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Interventions to prevent needlestick injuries

 

Clinical bottom line

This systematic review of randomised studies showed that interventions like use of double gloves, safer needles, and other interventions were effective in reducing needlestick injuries in surgical settings.


Reference

B Rogers, L Goodno. Evaluations of interventions to prevent needlestick injuries in health care occupations. American Journal of Preventive Medicine 2000 18 (4S): 90-98.

Systematic review

A Cochrane search strategy was used looking at four electronic databases for randomised trials with the following inclusion criteria:

Results

Eleven studies were found. Four examined use of double gloves, three blunt suture needles, two evaluated safety devices, like needleless IV systems, and two surgical techniques.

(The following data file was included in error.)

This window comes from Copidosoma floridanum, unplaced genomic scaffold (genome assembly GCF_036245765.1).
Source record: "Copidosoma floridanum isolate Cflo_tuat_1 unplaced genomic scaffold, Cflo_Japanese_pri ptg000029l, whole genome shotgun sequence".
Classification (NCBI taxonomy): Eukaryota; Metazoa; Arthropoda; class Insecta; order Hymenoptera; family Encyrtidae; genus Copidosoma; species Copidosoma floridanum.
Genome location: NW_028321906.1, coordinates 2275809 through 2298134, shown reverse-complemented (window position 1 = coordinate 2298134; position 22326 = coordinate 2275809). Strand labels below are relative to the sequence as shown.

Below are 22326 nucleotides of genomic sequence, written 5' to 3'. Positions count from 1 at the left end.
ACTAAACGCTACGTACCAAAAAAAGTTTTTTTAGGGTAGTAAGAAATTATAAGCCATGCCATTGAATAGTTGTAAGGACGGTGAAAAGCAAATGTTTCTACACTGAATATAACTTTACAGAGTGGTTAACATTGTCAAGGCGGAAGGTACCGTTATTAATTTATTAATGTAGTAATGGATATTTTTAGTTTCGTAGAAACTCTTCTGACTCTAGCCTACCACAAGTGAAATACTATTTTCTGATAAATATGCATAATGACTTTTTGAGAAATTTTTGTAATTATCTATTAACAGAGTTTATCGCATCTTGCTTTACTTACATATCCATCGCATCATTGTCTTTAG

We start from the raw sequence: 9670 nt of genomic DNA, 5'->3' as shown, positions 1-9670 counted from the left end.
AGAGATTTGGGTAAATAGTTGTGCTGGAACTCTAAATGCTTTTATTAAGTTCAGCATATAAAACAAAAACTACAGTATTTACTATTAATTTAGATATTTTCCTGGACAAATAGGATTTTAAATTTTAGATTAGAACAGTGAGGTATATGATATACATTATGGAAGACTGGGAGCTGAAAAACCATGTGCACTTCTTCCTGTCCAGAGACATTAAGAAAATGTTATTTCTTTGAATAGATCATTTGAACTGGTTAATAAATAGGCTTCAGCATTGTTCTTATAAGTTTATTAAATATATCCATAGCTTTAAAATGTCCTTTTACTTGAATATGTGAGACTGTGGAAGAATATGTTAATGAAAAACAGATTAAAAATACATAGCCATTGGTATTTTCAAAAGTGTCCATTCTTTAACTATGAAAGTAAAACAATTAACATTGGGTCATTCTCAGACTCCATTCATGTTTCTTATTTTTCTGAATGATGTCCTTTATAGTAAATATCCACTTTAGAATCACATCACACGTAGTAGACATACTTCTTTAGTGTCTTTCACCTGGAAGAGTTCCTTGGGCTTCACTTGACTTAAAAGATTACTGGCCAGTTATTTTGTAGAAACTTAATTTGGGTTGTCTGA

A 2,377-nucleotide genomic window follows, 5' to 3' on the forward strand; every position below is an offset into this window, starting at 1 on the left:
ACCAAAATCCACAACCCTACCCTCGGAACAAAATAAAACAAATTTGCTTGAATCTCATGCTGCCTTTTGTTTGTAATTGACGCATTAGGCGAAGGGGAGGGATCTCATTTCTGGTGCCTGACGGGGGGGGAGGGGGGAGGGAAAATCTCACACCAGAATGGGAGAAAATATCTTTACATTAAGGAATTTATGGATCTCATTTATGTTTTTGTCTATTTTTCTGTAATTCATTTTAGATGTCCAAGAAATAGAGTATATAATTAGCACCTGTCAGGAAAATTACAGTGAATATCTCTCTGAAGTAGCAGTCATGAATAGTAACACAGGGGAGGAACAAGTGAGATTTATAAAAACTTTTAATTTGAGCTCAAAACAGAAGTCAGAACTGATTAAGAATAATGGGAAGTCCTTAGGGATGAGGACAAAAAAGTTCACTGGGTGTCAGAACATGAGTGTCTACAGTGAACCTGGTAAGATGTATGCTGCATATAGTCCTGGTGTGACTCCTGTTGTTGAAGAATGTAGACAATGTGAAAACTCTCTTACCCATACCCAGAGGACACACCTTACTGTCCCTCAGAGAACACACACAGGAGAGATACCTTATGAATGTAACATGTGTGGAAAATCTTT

Double gloves

Three studies had a significant reduction, but one had a nonsignificant increase in glove perforations, while reducing hand contamination for surgeons.

Blunt suture needles

Three studies with 1,054 individuals showed that blunt suture needles reduced needlesticks from an average of 18% to 6% (Figure 1), with a relative risk of 0.34 (0.23 to 0.49). The number needed to treat to prevent one needlestick with blunt rather than standard suture needles was 8 (6 to 12).

Figure 1: Needlesticks using blunt and standard suture needles


Other interventions

The use of needleless IV systems in two studies produced lower rates on needlestick injuries.

Comment

Randomised studies may well not be the only way to examine effect of safety devices or techniques on needlestick injuries. There are several reasons why this may be so, including the possible imposition of conditions that are not like normal, limiting applicability, and because the rates of needlestick are sufficiently low to warrant very large numbers. The studies in this review all chose high risk situations, and demonstrated that safety devices could reduce needlestick injuries.